“The Star Spangled Banner” will ring out Saturday in Rustenburg, South Africa. Its words will be softly sung or mouthed by millions across the world. And we can be sure that its message will reach its intended audience. Our ode to American perseverance against the British will be sung to the ears of the countless English watching across the globe. Their team and fans will stand there, on land the British Empire once ruled, outnumbered by former colonists, subjected to the poetry of British defeat.
What will go through their heads is unclear. For most, it may be brash confidence, the sort of misguided English swagger that surrounds their perpetually-falling-short national soccer team. They did, after all, invent the sport, something they’re loath to let anyone forget. But I hope that in some, there is a twinge of fear rattling in behind that façade of imperial superiority. I hope that for one second, the words “Nineteen Fifty” creep into the fringe of their minds.
Soccer fan or not, the World Cup, which starts Friday, is probably on your radar by this point. The amount of media coverage, time devoted on ESPN, and presence of commercials has been ratcheted up this time. For whatever reason, though, soccer provokes a surprisingly strong response from its detractors. That's unfortunate, as there are so few opportunities for a common nationwide experience, and they are most often catastrophic like 9/11 or JFK’s assassination. The World Cup seems like a perfect, and harmless, opportunity. As opposed to the fragmented Olympics, with dozens of ongoing events, there is only a single team to get behind, each match able to receive undivided attention. A passive watcher can choose to get close to the consistent cast of characters, or take the long view, treat the players as a monolith bearing the U.S. flag, and watch the little guys in red, white, and blue run around.
For a whole host of reasons—detailed in books like Andrei Markovits’ Offside: Soccer and American Exceptionalism—soccer has never fully caught on here, constantly being viewed as an invading alien entity. And, unfortunately, the hype propagated by soccer fans in this country isn’t all that appealing. If you’re not presented with the right story, you not only won’t be compelled to watch, you may turn against it altogether. And you’re getting the wrong story.
The dirty secret is that despite looking like a great advantage, the scope of the event—and of world soccer—actually works against its current popularity. Look, if you follow any sports at all (and even if you don’t), you’ve been inundated with certain images about soccer. When I watch commercials like ESPN’s epic “United” promo, I get chills. But I’ve already bought in. If I hadn’t, I might hear the universally annoying Bono going on a self-righteous rant about how soccer is the one global language—the subtext being “If you aren’t part of it, you’re out of touch.”
Now, couple that ad with Nike’s “Write the Future” spot, which showcases the way several countries react to their superstar making—hypothetical—World Cup history. I’ve watched it a thousand times to get excited. But really, if you’re not a soccer fan, it just drives the image of a bunch of foreigners you’ve never heard of—not one American star. Even a truly fantastic, must-read article like Spencer Hall’s declaration that the World Cup is the last remaining outpost of utopia hammers home the one, globalized world ideal.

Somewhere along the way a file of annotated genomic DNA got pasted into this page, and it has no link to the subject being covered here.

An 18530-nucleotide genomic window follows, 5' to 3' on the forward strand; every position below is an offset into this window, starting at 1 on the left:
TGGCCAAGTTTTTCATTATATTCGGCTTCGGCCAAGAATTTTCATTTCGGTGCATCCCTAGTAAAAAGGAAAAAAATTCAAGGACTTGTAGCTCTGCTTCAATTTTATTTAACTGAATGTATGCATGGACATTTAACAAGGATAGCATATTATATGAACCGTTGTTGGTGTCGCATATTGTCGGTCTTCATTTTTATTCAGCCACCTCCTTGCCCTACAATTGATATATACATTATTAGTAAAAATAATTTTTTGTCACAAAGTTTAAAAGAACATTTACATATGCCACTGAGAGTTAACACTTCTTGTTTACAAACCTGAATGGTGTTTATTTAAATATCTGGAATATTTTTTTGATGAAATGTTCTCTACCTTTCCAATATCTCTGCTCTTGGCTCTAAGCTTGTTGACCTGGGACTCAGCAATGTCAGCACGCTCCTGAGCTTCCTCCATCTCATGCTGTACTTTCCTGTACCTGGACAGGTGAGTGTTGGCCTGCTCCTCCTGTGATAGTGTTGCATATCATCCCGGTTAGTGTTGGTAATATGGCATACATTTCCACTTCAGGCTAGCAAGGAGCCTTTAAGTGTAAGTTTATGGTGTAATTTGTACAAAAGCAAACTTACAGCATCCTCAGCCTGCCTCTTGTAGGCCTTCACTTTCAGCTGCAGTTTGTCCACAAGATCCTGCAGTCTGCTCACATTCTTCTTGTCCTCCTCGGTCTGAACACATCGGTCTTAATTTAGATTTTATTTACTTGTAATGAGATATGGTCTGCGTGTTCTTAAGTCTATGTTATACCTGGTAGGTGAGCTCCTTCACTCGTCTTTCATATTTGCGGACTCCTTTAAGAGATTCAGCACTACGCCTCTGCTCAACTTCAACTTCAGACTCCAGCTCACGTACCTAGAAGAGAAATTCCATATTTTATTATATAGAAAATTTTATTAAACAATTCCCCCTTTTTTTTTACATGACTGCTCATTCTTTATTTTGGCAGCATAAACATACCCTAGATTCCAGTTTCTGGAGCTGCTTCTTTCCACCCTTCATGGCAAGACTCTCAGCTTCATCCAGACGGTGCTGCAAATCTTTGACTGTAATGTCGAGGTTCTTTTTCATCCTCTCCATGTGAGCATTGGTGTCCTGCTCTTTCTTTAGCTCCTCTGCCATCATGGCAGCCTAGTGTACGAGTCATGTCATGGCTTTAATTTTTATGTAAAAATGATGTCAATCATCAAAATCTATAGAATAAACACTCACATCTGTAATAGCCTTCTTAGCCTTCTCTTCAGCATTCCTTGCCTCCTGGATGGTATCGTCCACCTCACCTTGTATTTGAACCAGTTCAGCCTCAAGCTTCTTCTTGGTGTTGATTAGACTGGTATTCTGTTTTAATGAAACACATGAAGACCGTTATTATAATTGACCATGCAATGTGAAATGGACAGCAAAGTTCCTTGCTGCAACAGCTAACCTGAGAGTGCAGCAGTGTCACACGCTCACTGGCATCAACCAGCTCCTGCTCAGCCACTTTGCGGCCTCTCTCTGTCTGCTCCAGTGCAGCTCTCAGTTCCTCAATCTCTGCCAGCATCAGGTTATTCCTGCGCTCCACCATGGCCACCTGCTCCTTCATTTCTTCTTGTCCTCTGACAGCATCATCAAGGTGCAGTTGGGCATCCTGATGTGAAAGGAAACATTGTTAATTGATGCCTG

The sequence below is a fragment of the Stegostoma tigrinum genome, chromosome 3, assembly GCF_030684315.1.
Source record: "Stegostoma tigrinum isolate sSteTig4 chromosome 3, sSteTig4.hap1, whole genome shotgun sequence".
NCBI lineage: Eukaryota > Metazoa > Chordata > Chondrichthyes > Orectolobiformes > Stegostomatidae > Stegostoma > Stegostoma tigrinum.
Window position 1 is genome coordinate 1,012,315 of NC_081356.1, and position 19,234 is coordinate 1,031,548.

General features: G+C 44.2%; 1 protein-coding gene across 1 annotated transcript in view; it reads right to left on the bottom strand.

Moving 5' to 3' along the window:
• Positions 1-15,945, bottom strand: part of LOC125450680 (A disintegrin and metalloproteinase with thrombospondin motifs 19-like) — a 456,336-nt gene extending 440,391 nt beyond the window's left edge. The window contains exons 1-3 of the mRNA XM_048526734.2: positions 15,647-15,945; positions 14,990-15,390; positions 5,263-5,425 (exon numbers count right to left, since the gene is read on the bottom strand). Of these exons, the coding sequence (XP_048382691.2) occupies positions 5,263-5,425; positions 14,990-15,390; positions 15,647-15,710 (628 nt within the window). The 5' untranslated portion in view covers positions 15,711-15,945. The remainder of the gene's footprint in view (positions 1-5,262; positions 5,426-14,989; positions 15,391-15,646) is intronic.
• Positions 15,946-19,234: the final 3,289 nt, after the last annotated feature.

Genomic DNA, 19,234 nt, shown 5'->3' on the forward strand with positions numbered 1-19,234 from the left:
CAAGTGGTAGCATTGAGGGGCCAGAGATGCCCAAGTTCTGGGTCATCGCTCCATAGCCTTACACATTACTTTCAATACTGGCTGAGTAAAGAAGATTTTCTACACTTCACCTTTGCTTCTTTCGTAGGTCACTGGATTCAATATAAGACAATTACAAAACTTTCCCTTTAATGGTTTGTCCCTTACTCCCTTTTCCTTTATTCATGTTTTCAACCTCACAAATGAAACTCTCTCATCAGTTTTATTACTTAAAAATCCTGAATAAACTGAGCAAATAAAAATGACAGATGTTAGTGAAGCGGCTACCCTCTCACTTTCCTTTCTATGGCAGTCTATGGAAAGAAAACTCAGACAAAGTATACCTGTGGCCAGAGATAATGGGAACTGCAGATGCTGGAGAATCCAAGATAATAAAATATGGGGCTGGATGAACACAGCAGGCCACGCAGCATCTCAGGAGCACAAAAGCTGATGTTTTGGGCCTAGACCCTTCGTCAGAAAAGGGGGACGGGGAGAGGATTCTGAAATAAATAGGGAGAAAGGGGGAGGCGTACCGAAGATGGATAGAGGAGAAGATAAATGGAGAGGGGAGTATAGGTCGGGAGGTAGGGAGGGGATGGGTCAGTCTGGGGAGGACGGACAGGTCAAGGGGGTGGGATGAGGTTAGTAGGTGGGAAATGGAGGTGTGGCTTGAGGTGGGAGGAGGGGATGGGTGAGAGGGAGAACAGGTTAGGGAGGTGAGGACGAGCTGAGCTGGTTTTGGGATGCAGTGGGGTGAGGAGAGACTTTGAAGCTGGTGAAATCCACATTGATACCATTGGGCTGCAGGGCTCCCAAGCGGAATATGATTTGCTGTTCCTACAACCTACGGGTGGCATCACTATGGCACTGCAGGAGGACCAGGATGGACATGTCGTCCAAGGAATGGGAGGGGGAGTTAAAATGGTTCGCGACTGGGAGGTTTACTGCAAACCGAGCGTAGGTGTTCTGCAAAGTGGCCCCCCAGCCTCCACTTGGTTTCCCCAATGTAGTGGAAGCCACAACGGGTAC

But sports are supposed to be a release, a means to get away from the heady anxieties of globalization, not bury ourselves with it. Soccer is a world where America is just another nation competing—a mediocre one at that. It’s governed by ludicrous international bureaucracies of the sort that Americans can’t stand (just read Hall’s take on FIFA’s president). The world is passing, your job is getting shipped overseas, and to top it all off, they’re making you like their sports, too. I get it. Soccer is a surrender of sovereignty to the rest of the world.
The “one world” crap, as much as I like the commercials, isn’t the way they talk about it anywhere else, and shouldn’t be the way you hear about it here. Soccer is not some universal language, it’s a provincial tongue. It’s about your beefs and histories, not some global harmony bullshit. It’s about rooting against Germany because of World Wars I and II. It’s about rooting against North Korea because of right now. It’s about rooting against France because of the French. And it’s about rooting against England because they tried to oppress us a long time ago, we owned them when we used to fight wars, and we don’t get to bring those up all that often (plus, you know losing to us would drive them crazy).
On June 29, 1950, the universally-accepted greatest upset in the history of sports occurred.The heavily-favored English, the creators of the sport, somehow lost 1-0 to a ragtag crew of semi-professionals from the U.S.A. This was so stunning that newspapers assumed the 1-0 was a typo and declared England the victor 10-0 or 10-1. The English didn’t even make it out of the first round.
If you feel like soccer is somehow foreign, know that the U.S. has a firm place in soccer lore. Know that the U.S. was one of the first places to play soccer outside England and has since the 1880s. This Saturday, the U.S. team gets another chance at the history books, another chance to remind England, “Don’t tread on me.” Be there. Be a part of what could be a major moment, a turning point in U.S. sports. And, God willing, at the end of a glorious U.S. victory, you’ll be able to hear, faintly, thousands of people chanting, “Nine-teen fif-ty!”